She slides one foot forward as though the next step may be a trap to push her over. Her slippers are quite new, plush ruby velvet, from a fancy department store. The scarf on her silvery hair flaps in the breeze, yearning towards the dancing tulips she holds in a tremulous hand.
The tulips are rudely pink, violent blushing brides, opening themselves for ardent Spring. She knows they are everything. Her thin legs and sunken cheeks shall not be fattened. But her eyes shall feast on flowers.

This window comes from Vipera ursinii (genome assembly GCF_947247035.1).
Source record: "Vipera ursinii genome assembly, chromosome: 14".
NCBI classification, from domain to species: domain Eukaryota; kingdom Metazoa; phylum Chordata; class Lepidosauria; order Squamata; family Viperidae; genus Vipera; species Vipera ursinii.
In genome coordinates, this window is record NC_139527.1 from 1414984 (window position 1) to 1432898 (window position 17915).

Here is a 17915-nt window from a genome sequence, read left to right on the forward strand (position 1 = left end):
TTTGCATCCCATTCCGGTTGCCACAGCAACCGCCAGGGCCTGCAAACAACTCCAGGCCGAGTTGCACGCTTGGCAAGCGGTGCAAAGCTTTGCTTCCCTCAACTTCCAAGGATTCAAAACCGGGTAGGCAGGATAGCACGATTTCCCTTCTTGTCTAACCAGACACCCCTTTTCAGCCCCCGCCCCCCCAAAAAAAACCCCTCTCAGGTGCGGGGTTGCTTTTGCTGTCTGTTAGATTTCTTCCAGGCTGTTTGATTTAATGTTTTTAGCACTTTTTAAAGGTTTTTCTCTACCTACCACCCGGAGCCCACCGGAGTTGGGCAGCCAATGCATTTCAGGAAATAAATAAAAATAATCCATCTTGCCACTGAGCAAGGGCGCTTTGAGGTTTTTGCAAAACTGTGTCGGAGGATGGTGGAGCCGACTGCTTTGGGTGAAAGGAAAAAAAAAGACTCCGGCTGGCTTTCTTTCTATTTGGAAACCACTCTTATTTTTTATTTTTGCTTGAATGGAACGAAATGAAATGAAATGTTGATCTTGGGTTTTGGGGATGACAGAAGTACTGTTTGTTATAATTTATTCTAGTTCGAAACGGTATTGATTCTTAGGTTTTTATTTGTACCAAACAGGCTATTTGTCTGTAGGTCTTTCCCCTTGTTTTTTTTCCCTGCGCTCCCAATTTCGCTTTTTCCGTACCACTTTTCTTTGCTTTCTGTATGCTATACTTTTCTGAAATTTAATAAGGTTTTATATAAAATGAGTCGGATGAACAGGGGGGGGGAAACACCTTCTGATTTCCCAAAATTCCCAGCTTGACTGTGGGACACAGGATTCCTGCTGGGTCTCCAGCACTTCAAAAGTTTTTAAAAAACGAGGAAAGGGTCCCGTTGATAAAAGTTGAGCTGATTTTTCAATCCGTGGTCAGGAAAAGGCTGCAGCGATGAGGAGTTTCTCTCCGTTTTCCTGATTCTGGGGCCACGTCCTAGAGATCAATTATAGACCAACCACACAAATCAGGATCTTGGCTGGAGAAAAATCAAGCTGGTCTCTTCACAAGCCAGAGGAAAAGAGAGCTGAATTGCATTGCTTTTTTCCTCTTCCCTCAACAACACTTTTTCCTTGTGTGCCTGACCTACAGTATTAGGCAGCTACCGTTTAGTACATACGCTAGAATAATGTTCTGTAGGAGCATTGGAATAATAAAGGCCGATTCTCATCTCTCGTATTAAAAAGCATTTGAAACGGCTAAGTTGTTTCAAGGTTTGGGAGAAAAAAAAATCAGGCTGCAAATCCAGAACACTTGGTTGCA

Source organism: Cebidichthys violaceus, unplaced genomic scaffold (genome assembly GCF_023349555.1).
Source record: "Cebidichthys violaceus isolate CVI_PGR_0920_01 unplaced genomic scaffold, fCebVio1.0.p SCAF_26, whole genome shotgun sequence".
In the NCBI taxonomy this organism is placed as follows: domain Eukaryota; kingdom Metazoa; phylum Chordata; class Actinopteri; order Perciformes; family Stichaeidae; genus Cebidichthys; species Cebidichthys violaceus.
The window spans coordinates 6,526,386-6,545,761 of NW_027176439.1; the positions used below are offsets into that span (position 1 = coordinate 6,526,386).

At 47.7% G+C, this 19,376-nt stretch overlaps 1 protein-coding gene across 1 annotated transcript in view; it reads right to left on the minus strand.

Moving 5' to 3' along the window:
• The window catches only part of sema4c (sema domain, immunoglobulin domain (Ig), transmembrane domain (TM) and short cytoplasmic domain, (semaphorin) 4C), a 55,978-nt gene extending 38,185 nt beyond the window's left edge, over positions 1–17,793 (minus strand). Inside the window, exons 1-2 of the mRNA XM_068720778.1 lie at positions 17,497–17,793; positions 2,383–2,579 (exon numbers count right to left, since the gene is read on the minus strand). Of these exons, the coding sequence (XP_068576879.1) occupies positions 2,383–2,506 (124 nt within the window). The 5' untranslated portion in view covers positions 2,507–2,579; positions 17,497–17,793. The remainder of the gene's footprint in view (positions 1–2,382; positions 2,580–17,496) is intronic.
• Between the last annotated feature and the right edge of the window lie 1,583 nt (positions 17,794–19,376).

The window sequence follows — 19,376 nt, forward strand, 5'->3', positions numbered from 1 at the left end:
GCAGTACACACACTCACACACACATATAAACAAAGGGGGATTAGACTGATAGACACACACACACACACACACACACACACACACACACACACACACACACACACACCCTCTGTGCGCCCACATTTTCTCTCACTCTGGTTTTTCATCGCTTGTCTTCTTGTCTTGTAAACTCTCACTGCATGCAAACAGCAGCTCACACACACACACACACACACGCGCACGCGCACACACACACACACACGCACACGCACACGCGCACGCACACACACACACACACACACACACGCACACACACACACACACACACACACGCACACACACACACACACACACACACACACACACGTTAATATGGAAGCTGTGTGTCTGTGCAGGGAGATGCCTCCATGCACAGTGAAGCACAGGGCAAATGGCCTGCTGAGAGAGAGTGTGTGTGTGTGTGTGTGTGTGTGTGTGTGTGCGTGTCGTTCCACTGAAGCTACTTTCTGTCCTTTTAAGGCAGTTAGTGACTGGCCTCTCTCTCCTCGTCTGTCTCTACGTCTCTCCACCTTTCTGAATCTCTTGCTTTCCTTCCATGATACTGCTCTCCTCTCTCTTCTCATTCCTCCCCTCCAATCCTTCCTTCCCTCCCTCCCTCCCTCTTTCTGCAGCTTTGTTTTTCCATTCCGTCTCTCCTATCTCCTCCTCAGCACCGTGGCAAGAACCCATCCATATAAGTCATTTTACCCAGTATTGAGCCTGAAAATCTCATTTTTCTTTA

Another step is taken, as galaxies somewhere form and collapse. Her ankles glisten with a marble blue. Hordes stream past, avoiding her without acknowledgement. A few, a tiny few, may register admiration. So much struggle, so much fortitude and pain to stagger out and buy those tulips! Will I do that when I am so aged and broken?
Me? I am sad. I look at the staggering velvet slippers and I think, no. You need a wheelchair and you will be freed to buy food and flowers.